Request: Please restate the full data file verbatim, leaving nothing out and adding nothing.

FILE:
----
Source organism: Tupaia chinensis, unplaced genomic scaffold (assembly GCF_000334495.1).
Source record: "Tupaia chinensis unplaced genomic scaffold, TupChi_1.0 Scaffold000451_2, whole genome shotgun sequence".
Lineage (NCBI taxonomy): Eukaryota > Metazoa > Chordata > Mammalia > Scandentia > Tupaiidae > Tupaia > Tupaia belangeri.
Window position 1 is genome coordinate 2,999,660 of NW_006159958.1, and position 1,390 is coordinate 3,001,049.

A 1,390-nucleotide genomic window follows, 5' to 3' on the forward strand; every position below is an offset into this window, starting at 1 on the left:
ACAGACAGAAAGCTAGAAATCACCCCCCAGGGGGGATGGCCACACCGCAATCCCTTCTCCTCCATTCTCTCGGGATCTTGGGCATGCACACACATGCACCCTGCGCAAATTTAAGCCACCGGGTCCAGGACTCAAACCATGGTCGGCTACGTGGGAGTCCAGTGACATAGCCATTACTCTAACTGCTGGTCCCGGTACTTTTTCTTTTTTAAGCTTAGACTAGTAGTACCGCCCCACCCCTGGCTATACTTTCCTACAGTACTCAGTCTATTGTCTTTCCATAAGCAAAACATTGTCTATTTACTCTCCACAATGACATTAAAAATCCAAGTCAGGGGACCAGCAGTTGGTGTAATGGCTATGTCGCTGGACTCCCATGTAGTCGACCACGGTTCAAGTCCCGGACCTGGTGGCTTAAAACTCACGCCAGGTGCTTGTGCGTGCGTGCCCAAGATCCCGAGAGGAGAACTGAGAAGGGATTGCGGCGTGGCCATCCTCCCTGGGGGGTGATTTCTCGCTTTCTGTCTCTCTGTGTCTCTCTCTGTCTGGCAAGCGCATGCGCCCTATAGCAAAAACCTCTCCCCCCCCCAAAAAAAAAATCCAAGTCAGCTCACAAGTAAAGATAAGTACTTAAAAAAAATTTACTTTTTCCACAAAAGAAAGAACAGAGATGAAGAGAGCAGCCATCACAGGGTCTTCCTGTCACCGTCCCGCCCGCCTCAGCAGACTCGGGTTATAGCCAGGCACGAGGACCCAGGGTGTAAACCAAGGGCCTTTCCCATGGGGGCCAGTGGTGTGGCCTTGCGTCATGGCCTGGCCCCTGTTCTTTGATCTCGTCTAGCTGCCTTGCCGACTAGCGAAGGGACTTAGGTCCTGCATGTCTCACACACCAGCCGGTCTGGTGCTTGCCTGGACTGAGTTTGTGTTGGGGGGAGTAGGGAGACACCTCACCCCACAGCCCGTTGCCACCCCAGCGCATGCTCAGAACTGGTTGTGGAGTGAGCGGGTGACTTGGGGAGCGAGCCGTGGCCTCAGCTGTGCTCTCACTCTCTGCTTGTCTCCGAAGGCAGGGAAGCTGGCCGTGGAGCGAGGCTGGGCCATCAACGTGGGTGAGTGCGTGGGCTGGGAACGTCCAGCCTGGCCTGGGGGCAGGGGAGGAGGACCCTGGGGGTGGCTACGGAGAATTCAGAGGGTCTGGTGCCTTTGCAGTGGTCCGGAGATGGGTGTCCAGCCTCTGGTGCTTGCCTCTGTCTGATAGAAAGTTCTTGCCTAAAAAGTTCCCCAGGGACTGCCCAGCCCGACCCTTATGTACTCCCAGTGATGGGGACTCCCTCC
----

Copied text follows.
Source organism: Tupaia chinensis, unplaced genomic scaffold (assembly GCF_000334495.1).
Source record: "Tupaia chinensis unplaced genomic scaffold, TupChi_1.0 Scaffold000451_2, whole genome shotgun sequence".
Lineage (NCBI taxonomy): Eukaryota > Metazoa > Chordata > Mammalia > Scandentia > Tupaiidae > Tupaia > Tupaia belangeri.
Window position 1 is genome coordinate 2,999,660 of NW_006159958.1, and position 1,390 is coordinate 3,001,049.

A 1,390-nucleotide genomic window follows, 5' to 3' on the forward strand; every position below is an offset into this window, starting at 1 on the left:
ACAGACAGAAAGCTAGAAATCACCCCCCAGGGGGGATGGCCACACCGCAATCCCTTCTCCTCCATTCTCTCGGGATCTTGGGCATGCACACACATGCACCCTGCGCAAATTTAAGCCACCGGGTCCAGGACTCAAACCATGGTCGGCTACGTGGGAGTCCAGTGACATAGCCATTACTCTAACTGCTGGTCCCGGTACTTTTTCTTTTTTAAGCTTAGACTAGTAGTACCGCCCCACCCCTGGCTATACTTTCCTACAGTACTCAGTCTATTGTCTTTCCATAAGCAAAACATTGTCTATTTACTCTCCACAATGACATTAAAAATCCAAGTCAGGGGACCAGCAGTTGGTGTAATGGCTATGTCGCTGGACTCCCATGTAGTCGACCACGGTTCAAGTCCCGGACCTGGTGGCTTAAAACTCACGCCAGGTGCTTGTGCGTGCGTGCCCAAGATCCCGAGAGGAGAACTGAGAAGGGATTGCGGCGTGGCCATCCTCCCTGGGGGGTGATTTCTCGCTTTCTGTCTCTCTGTGTCTCTCTCTGTCTGGCAAGCGCATGCGCCCTATAGCAAAAACCTCTCCCCCCCCCAAAAAAAAAATCCAAGTCAGCTCACAAGTAAAGATAAGTACTTAAAAAAAATTTACTTTTTCCACAAAAGAAAGAACAGAGATGAAGAGAGCAGCCATCACAGGGTCTTCCTGTCACCGTCCCGCCCGCCTCAGCAGACTCGGGTTATAGCCAGGCACGAGGACCCAGGGTGTAAACCAAGGGCCTTTCCCATGGGGGCCAGTGGTGTGGCCTTGCGTCATGGCCTGGCCCCTGTTCTTTGATCTCGTCTAGCTGCCTTGCCGACTAGCGAAGGGACTTAGGTCCTGCATGTCTCACACACCAGCCGGTCTGGTGCTTGCCTGGACTGAGTTTGTGTTGGGGGGAGTAGGGAGACACCTCACCCCACAGCCCGTTGCCACCCCAGCGCATGCTCAGAACTGGTTGTGGAGTGAGCGGGTGACTTGGGGAGCGAGCCGTGGCCTCAGCTGTGCTCTCACTCTCTGCTTGTCTCCGAAGGCAGGGAAGCTGGCCGTGGAGCGAGGCTGGGCCATCAACGTGGGTGAGTGCGTGGGCTGGGAACGTCCAGCCTGGCCTGGGGGCAGGGGAGGAGGACCCTGGGGGTGGCTACGGAGAATTCAGAGGGTCTGGTGCCTTTGCAGTGGTCCGGAGATGGGTGTCCAGCCTCTGGTGCTTGCCTCTGTCTGATAGAAAGTTCTTGCCTAAAAAGTTCCCCAGGGACTGCCCAGCCCGACCCTTATGTACTCCCAGTGATGGGGACTCCCTCC